The CDC notes that pregnant women and people with certain chronic medical conditions can get a flu shot, as can people with egg allergies.
However, health experts also said it’s important for people to discuss their individual cases with their healthcare providers to see if the vaccine is right for them.
The CDC also says that in rare cases, some people should not get the flu shot.
Those who should no get the flu vaccine include children under six months of age and people with a “severe, life-threatening allergy to any ingredient in the flu vaccine (except egg white).”
The CDC said it’s important to talk to your health care providers before getting a flu shot if you’ve ever had Guillain-Barre syndrome (GBS), a severe paralyzing disease.
The agency said it could include antibiotics, gelatin and other ingredients.
The CDC also said that people who have had a serious allergic reaction to a flu vaccine in the past may not be able to get other flu vaccines.
It is very important to talk to your doctor or health care provider to see if vaccination is appropriate.
The CDC said it’s also important to talk to your health care providers before getting the flu shot if you’ve ever had Guillain-Barre syndrome (GBS), a severe paralyzing disease, because some people with a history of GBS should not get the flu vaccine.
Also, if you’ve had a severe allergic reaction to a previous dose of any other flu vaccine, discuss with your healthcare provider whether you should avoid the new flu vaccine this time.
“This year will definitely be more difficult than the last two flu seasons because society is opening up again — and people are wearing masks less and less.”
If you’re feeling unwell, talk to your doctor about your symptoms first to see if it’s a good time for a flu vaccine, the CDC also noted.
Nasal spray vs. injection: what you need to know
When it comes to the nasal vs. injectable flu vaccine, health experts told Fox News Digital that it’s important to talk to your doctor about whether this type of vaccine is right for you — as there are several scenarios in which it’s contraindicated and in which a shot would be safer.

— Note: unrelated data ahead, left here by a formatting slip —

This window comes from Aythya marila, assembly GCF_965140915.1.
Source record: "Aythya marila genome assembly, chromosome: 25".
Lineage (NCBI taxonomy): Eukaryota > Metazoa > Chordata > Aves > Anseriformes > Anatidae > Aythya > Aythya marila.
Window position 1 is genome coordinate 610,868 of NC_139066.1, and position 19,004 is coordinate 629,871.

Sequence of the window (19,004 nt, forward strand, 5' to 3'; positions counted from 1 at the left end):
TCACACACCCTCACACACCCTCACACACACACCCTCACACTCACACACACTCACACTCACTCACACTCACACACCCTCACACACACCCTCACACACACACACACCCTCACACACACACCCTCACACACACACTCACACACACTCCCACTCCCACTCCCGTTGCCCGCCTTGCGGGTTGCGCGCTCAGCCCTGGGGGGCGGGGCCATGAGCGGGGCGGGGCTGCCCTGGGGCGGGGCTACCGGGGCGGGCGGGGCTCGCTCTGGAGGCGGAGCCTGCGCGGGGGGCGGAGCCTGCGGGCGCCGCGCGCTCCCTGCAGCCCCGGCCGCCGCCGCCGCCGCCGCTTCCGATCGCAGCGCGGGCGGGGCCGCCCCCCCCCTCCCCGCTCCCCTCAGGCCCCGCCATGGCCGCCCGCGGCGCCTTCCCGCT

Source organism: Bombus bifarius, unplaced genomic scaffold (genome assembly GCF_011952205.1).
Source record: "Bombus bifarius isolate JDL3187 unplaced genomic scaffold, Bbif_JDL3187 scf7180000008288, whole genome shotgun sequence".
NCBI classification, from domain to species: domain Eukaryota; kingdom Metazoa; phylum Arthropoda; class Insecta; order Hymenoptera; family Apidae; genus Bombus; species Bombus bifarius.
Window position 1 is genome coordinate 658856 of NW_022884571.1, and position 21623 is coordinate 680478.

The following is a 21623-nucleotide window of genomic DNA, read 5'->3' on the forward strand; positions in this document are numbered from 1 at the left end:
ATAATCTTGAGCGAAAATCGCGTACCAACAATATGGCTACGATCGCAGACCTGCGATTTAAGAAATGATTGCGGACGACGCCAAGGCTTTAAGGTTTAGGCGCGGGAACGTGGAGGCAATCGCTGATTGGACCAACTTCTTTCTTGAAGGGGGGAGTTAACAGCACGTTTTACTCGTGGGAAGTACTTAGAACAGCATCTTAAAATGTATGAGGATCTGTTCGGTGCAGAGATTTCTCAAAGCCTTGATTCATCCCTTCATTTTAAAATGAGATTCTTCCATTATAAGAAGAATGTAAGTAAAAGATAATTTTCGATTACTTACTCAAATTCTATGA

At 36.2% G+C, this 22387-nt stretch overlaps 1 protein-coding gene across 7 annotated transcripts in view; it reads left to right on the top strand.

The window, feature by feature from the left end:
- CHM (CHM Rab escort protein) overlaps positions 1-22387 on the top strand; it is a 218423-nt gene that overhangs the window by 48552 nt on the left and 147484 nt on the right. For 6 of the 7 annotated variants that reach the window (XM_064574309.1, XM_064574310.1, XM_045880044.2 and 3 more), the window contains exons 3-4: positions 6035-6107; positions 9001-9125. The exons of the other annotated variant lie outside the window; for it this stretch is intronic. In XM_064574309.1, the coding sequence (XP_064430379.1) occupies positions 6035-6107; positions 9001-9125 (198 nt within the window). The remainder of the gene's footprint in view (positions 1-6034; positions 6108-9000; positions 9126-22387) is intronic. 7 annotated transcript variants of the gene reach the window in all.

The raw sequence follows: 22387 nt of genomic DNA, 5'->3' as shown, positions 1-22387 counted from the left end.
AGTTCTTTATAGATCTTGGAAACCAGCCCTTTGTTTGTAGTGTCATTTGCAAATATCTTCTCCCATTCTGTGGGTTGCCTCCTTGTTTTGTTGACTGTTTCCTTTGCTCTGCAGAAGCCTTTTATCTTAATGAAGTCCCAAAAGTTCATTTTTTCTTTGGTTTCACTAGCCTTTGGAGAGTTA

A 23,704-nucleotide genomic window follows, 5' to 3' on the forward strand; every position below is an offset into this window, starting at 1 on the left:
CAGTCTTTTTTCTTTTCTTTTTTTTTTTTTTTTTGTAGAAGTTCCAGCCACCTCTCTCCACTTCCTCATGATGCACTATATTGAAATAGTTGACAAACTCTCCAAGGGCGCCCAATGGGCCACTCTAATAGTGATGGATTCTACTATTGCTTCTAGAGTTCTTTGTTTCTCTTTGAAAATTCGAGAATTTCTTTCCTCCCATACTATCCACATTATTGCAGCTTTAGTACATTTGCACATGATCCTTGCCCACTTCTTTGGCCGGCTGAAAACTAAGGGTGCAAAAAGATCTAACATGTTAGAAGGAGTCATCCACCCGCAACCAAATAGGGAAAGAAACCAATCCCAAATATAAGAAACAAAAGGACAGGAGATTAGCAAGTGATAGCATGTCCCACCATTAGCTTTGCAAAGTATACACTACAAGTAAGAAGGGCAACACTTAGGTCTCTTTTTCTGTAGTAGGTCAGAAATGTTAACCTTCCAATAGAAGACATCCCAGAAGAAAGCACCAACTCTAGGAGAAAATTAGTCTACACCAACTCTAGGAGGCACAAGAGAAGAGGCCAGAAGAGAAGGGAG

“The nasal spray is a live attenuated vaccine, meaning it’s a weakened but live flu virus,” said Dr. Ken Zweig, MD, a primary care physician at Northern Virginia Family Practice in Arlington, Virginia.
“This will not cause problems for patients, but could potentially lead to influenza infection in those who are pregnant, immunocompromised or very young – under two years old,” he also said.
Zweig is an assistant professor of medicine at the Georgetown University and George Washington University schools of medicine in Washington, D.C., Fox News Digital reported.
Zweig added, “There are other less common reasons not to use the nasal spray, so anyone considering it should check with their doctor first.”
Zweig also told Fox News Digital, “This year is definitely going to be more difficult than the last two flu seasons because society is opening up again — and people are wearing masks less and less.”
“A lot of people are feeling vaccine fatigue from all the COVID shots — and more babies and toddlers have never seen the flu … so they likely don’t have any immunity.”
Zweig hopes that the chance of the flu virus spreading will decrease as COVID is still on people’s minds and many people are still exercising caution.
“Most people are still less likely to go to work or see friends when they have cold symptoms, so I think there will be less chance of the flu spreading than it was before COVID,” he said.
However, Zweig remains concerned.
“A lot of people are feeling vaccine fatigue from all the COVID shots — and more babies and toddlers have never seen the flu because the last two seasons have been so mild, so they probably don’t have any immunity. The best way to ensure a milder flu season is to vaccinate as many people as possible, so be sure to get vaccinated.”
Glatt also told Fox News Digital, “Influenza remains a very serious disease that we must eradicate, and the best way to prevent a very serious illness from influenza is vaccination.”